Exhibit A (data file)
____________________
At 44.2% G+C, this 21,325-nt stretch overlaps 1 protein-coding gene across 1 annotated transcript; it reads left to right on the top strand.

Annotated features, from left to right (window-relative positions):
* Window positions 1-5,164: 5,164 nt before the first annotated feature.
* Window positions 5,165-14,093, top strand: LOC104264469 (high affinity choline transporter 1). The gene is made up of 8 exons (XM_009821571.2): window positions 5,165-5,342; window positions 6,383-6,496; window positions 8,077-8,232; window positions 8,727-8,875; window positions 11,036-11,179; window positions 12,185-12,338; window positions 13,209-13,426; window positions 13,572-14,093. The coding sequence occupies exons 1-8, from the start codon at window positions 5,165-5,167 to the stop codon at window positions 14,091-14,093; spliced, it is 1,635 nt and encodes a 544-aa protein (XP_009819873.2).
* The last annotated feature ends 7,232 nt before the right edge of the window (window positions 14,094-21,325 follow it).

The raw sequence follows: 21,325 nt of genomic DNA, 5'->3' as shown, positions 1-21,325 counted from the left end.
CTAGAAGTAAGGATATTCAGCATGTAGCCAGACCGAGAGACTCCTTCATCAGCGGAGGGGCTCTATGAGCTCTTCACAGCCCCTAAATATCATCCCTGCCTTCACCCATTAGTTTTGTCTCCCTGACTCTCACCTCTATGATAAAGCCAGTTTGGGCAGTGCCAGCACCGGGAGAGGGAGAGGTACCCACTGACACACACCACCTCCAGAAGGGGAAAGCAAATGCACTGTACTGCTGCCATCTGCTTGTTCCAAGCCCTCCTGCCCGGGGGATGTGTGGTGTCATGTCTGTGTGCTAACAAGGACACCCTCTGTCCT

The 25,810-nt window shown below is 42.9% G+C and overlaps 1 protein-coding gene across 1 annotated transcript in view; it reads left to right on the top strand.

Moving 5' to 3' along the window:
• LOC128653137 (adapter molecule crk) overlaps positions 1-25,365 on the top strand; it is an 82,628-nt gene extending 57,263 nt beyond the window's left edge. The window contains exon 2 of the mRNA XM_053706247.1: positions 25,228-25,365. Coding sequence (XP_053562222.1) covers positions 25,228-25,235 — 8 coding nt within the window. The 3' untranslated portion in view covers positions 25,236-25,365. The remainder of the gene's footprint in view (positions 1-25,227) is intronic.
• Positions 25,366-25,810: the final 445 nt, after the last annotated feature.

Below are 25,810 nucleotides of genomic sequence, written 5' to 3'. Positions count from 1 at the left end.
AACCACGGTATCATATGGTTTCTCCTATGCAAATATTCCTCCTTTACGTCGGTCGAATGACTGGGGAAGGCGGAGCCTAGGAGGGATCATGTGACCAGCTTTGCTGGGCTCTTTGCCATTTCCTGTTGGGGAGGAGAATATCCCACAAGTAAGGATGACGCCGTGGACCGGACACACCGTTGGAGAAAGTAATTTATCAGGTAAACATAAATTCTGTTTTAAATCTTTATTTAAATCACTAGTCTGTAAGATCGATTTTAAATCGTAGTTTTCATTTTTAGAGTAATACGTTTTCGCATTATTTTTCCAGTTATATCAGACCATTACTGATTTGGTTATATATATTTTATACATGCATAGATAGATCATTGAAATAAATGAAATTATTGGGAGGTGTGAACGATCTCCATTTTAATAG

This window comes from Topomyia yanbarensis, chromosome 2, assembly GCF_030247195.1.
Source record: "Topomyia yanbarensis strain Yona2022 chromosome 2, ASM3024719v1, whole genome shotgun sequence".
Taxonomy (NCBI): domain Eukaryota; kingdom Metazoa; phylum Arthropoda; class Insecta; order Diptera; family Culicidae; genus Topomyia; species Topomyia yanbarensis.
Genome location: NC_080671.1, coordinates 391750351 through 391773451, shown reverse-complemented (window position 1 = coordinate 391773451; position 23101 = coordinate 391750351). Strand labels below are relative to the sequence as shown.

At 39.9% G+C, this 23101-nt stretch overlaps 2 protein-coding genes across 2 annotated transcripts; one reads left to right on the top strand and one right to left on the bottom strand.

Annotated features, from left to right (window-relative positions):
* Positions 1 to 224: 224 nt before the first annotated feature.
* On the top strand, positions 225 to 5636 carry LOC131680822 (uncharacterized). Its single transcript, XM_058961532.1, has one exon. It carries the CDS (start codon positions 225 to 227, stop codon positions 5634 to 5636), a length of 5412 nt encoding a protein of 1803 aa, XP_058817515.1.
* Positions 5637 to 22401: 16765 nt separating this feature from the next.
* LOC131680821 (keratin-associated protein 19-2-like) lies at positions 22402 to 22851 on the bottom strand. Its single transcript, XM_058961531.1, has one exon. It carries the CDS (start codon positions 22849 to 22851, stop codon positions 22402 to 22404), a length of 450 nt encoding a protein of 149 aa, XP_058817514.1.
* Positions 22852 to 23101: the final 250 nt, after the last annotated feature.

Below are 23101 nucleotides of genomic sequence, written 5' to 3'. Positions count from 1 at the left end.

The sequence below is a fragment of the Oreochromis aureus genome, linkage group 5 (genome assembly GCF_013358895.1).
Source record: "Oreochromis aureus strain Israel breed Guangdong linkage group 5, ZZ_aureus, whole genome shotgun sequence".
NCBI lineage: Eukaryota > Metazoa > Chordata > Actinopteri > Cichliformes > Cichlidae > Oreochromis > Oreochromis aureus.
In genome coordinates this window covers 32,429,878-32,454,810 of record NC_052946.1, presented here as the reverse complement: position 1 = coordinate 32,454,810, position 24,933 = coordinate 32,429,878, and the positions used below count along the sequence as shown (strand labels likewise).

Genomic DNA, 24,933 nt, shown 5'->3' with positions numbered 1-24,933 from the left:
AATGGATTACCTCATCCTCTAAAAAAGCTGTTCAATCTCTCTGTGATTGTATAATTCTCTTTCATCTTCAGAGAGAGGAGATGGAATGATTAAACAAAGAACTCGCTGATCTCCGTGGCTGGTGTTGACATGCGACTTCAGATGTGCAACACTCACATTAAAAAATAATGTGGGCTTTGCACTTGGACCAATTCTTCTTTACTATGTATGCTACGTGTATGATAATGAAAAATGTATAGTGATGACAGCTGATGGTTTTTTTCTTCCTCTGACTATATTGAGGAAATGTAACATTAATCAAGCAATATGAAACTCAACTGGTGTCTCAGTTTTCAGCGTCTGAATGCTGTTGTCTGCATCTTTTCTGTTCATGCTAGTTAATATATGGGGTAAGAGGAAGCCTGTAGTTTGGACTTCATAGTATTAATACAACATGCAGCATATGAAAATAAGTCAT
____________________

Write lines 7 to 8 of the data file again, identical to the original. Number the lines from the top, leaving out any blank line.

CTAGAAGTAAGGATATTCAGCATGTAGCCAGACCGAGAGACTCCTTCATCAGCGGAGGGGCTCTATGAGCTCTTCACAGCCCCTAAATATCATCCCTGCCTTCACCCATTAGTTTTGTCTCCCTGACTCTCACCTCTATGATAAAGCCAGTTTGGGCAGTGCCAGCACCGGGAGAGGGAGAGGTACCCACTGACACACACCACCTCCAGAAGGGGAAAGCAAATGCACTGTACTGCTGCCATCTGCTTGTTCCAAGCCCTCCTGCCCGGGGGATGTGTGGTGTCATGTCTGTGTGCTAACAAGGACACCCTCTGTCCT

The 25,810-nt window shown below is 42.9% G+C and overlaps 1 protein-coding gene across 1 annotated transcript in view; it reads left to right on the top strand.